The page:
1. Not finding help here? Sign up for a free 30min tutor trial with Chegg Tutors
    Dismiss Notice
Dismiss Notice
Join Physics Forums Today!
The friendliest, high quality science and math community on the planet! Everyone who loves science is here!

Voltage Drop Across Indicator Lamp

  1. Jan 8, 2008 #1
    Hi,
    I am new here so please bare with me. I know a bit about electrical and Electronics but I do not recall the formula for this application......it is a long question..please help! Here it is.

    Six cells are connected in series to form a battery. Each cell has a rating of 1.5 volts and 1 amp. AWG 18-gauge wire joins the positive terminal of the battery formed by the series of cells to an indicator lamp 300ft away. Another 300ft length of AWG 18 wire runs from the lamp back to the battery's negative pole. The lamp acts as a 50 ohm resistor.

    a. What are the total voltage and amperage supplied by the battery?
    answer: 1.5 + 1.5 +1.5 + 1.5 + 1.5 + 1.5 = 9 volts. Since the cells are connected in series, the amps would remain the same at 1 amp.


    b. What is the total resistance resulting from the 600ft of AWG 18 wire?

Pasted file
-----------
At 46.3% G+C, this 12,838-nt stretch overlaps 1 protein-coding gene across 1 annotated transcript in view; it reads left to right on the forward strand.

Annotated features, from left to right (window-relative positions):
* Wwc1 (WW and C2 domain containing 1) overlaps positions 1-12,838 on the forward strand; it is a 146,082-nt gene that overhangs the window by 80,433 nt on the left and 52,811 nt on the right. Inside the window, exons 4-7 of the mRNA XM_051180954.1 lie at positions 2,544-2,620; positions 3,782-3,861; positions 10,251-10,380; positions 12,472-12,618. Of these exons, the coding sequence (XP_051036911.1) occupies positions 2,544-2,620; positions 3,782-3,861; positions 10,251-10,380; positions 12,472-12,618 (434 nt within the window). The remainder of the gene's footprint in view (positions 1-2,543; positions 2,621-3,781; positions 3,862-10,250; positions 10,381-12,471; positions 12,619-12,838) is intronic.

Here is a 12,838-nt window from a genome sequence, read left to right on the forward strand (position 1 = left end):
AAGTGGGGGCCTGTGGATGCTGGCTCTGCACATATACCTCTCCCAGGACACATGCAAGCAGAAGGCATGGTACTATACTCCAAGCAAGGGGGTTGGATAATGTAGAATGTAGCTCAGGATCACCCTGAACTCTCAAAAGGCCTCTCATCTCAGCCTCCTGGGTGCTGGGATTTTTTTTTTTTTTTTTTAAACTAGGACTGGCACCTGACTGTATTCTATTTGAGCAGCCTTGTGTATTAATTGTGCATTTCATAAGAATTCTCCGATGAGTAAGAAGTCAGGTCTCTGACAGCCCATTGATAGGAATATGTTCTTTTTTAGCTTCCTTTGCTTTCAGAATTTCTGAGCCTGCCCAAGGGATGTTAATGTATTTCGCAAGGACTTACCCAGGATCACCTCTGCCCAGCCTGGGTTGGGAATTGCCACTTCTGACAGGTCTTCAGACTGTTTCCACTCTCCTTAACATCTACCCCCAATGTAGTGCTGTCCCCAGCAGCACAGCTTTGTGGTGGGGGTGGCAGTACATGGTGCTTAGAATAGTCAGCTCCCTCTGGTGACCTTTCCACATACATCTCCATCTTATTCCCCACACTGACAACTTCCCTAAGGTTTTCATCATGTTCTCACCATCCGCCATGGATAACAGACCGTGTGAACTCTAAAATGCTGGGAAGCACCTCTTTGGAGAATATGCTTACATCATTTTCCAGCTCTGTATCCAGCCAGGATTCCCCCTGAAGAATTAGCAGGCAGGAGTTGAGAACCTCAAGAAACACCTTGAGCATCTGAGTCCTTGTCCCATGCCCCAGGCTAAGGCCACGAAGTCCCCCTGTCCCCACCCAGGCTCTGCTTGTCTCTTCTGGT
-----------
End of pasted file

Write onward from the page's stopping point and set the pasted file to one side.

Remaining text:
answer: 6.5100 ohms x .6 = 30.906 ohms


    c. What is the voltage drop across the total length of wire?
    answer: I do not remember hoe to calculate!


    d. What is the voltage drop across the indicator lamp?
    answer: I do not know how to calculate this!



    I knop this is long but could someone please check this for me?

    Thanks
    Lisa:confused:
     
  2. jcsd
  3. Jan 8, 2008 #2

    stewartcs

    User Avatar
    Science Advisor

    Hi Lisa,

    a. If the cells are connected in Series Aiding, then 9 volts is correct (your problem doesn't indicate whether they are aiding or opposing so it is probably ok to assume aiding). The 1 amp is the rating of the batteries, not necessarily how much current they are outputting. The load on them will determine how much current is flowing.

    b. The typical resistance per foot of 18 AWG is typically around 0.00751 for copper. So 0.00751 x 600 = 4.51 Ohms. Were you given another value for the per foot resistance of copper?

    c. First you need to find the total current flowing in the circuit with Ohm's Law and the total resistance in the circuit. I = V/R. Once you have the total current (9 volts / Req Ohms), you can rearrange Ohm's Law to find the voltage drop in the wire (V = IR) with R being the resistance found in part b above.

    d. Same as part c except you are given the resistance for the lamp (i.e. 50 ohms).

    CS
     
Know someone interested in this topic? Share this thread via Reddit, Google+, Twitter, or Facebook

Have something to add?



Similar Discussions: Voltage Drop Across Indicator Lamp
Loading...